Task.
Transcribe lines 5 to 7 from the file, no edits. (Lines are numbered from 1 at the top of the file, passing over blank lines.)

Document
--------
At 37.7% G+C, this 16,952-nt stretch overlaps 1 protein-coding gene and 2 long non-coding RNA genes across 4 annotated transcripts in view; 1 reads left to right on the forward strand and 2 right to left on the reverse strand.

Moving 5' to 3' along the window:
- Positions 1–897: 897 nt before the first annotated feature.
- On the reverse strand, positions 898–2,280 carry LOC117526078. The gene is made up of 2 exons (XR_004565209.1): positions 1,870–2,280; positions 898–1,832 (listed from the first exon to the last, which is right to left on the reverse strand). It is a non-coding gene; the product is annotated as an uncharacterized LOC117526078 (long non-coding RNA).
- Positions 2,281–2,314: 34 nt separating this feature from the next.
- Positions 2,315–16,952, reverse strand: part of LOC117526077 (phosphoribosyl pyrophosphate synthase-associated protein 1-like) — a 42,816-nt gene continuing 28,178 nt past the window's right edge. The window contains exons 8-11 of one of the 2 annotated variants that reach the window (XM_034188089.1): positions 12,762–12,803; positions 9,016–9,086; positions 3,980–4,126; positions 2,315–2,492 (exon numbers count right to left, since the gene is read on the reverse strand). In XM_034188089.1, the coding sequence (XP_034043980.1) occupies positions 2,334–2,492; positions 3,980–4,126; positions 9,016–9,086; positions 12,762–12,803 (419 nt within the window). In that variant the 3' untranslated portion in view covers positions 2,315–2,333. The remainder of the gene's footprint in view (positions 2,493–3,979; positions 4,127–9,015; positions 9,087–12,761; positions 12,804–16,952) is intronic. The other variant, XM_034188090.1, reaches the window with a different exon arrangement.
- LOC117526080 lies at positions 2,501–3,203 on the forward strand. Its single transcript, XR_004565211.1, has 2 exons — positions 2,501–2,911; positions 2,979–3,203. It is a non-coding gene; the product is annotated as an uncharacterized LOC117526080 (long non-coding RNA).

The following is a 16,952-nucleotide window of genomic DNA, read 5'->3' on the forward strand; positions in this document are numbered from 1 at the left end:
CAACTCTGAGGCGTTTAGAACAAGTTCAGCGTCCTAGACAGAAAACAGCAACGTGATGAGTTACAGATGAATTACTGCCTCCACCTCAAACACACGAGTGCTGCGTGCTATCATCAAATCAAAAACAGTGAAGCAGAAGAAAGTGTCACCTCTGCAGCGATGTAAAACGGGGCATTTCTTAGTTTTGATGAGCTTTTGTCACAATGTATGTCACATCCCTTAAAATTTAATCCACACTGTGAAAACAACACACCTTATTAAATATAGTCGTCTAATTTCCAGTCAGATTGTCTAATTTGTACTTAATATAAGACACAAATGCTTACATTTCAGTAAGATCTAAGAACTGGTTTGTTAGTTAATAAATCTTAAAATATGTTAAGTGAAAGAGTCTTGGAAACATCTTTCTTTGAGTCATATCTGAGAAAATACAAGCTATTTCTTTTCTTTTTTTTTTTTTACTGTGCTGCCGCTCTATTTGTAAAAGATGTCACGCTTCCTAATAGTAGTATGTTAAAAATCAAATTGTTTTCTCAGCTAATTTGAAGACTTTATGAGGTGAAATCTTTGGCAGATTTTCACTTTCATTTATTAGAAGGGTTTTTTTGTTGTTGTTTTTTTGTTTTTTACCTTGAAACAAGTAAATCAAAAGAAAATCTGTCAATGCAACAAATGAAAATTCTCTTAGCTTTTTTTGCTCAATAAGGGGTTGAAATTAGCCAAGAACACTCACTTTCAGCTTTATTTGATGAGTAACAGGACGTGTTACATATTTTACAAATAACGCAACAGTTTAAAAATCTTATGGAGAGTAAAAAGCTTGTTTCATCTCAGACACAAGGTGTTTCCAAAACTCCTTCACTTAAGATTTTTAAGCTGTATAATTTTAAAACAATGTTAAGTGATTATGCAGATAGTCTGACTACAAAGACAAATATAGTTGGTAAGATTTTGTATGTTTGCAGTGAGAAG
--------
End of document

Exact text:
- Positions 2,281–2,314: 34 nt separating this feature from the next.
- Positions 2,315–16,952, reverse strand: part of LOC117526077 (phosphoribosyl pyrophosphate synthase-associated protein 1-like) — a 42,816-nt gene continuing 28,178 nt past the window's right edge. The window contains exons 8-11 of one of the 2 annotated variants that reach the window (XM_034188089.1): positions 12,762–12,803; positions 9,016–9,086; positions 3,980–4,126; positions 2,315–2,492 (exon numbers count right to left, since the gene is read on the reverse strand). In XM_034188089.1, the coding sequence (XP_034043980.1) occupies positions 2,334–2,492; positions 3,980–4,126; positions 9,016–9,086; positions 12,762–12,803 (419 nt within the window). In that variant the 3' untranslated portion in view covers positions 2,315–2,333. The remainder of the gene's footprint in view (positions 2,493–3,979; positions 4,127–9,015; positions 9,087–12,761; positions 12,804–16,952) is intronic. The other variant, XM_034188090.1, reaches the window with a different exon arrangement.
- LOC117526080 lies at positions 2,501–3,203 on the forward strand. Its single transcript, XR_004565211.1, has 2 exons — positions 2,501–2,911; positions 2,979–3,203. It is a non-coding gene; the product is annotated as an uncharacterized LOC117526080 (long non-coding RNA).